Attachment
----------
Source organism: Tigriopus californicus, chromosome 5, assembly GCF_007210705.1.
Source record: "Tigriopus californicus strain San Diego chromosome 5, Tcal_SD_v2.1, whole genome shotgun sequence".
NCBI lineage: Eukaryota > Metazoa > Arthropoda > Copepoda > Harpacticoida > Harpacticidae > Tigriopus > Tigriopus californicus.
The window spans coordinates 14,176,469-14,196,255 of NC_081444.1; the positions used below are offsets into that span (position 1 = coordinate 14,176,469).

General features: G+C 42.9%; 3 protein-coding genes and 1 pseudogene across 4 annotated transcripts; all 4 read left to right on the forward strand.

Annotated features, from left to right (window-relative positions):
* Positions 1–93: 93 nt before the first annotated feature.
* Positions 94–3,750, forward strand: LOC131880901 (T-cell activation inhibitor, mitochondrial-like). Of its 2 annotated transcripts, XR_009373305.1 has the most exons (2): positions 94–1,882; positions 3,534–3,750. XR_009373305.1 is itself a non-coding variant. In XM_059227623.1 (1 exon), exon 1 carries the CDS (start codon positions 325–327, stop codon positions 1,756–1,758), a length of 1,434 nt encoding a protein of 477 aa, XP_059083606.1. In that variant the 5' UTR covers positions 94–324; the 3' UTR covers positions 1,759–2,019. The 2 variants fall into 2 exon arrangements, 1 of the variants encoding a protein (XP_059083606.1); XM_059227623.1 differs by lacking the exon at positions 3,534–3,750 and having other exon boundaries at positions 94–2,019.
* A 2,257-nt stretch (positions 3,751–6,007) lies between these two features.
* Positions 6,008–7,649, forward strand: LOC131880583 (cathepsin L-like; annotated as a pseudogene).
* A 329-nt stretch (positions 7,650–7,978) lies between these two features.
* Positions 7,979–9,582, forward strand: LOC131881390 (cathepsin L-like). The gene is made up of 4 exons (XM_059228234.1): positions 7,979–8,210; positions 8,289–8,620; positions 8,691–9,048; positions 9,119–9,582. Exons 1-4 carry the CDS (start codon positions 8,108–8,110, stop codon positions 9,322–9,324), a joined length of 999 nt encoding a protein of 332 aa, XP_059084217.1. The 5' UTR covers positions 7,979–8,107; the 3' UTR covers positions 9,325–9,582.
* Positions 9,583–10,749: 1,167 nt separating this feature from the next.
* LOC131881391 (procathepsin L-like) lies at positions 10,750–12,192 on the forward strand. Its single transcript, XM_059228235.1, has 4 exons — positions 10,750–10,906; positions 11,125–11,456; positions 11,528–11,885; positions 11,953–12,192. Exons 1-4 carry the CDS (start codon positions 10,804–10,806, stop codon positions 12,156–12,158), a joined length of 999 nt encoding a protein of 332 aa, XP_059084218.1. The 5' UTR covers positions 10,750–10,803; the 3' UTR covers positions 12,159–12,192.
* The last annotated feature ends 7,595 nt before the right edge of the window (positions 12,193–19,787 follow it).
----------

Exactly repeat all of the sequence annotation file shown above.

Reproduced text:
Source organism: Tigriopus californicus, chromosome 5, assembly GCF_007210705.1.
Source record: "Tigriopus californicus strain San Diego chromosome 5, Tcal_SD_v2.1, whole genome shotgun sequence".
NCBI lineage: Eukaryota > Metazoa > Arthropoda > Copepoda > Harpacticoida > Harpacticidae > Tigriopus > Tigriopus californicus.
The window spans coordinates 14,176,469-14,196,255 of NC_081444.1; the positions used below are offsets into that span (position 1 = coordinate 14,176,469).

General features: G+C 42.9%; 3 protein-coding genes and 1 pseudogene across 4 annotated transcripts; all 4 read left to right on the forward strand.

Annotated features, from left to right (window-relative positions):
* Positions 1–93: 93 nt before the first annotated feature.
* Positions 94–3,750, forward strand: LOC131880901 (T-cell activation inhibitor, mitochondrial-like). Of its 2 annotated transcripts, XR_009373305.1 has the most exons (2): positions 94–1,882; positions 3,534–3,750. XR_009373305.1 is itself a non-coding variant. In XM_059227623.1 (1 exon), exon 1 carries the CDS (start codon positions 325–327, stop codon positions 1,756–1,758), a length of 1,434 nt encoding a protein of 477 aa, XP_059083606.1. In that variant the 5' UTR covers positions 94–324; the 3' UTR covers positions 1,759–2,019. The 2 variants fall into 2 exon arrangements, 1 of the variants encoding a protein (XP_059083606.1); XM_059227623.1 differs by lacking the exon at positions 3,534–3,750 and having other exon boundaries at positions 94–2,019.
* A 2,257-nt stretch (positions 3,751–6,007) lies between these two features.
* Positions 6,008–7,649, forward strand: LOC131880583 (cathepsin L-like; annotated as a pseudogene).
* A 329-nt stretch (positions 7,650–7,978) lies between these two features.
* Positions 7,979–9,582, forward strand: LOC131881390 (cathepsin L-like). The gene is made up of 4 exons (XM_059228234.1): positions 7,979–8,210; positions 8,289–8,620; positions 8,691–9,048; positions 9,119–9,582. Exons 1-4 carry the CDS (start codon positions 8,108–8,110, stop codon positions 9,322–9,324), a joined length of 999 nt encoding a protein of 332 aa, XP_059084217.1. The 5' UTR covers positions 7,979–8,107; the 3' UTR covers positions 9,325–9,582.
* Positions 9,583–10,749: 1,167 nt separating this feature from the next.
* LOC131881391 (procathepsin L-like) lies at positions 10,750–12,192 on the forward strand. Its single transcript, XM_059228235.1, has 4 exons — positions 10,750–10,906; positions 11,125–11,456; positions 11,528–11,885; positions 11,953–12,192. Exons 1-4 carry the CDS (start codon positions 10,804–10,806, stop codon positions 12,156–12,158), a joined length of 999 nt encoding a protein of 332 aa, XP_059084218.1. The 5' UTR covers positions 10,750–10,803; the 3' UTR covers positions 12,159–12,192.
* The last annotated feature ends 7,595 nt before the right edge of the window (positions 12,193–19,787 follow it).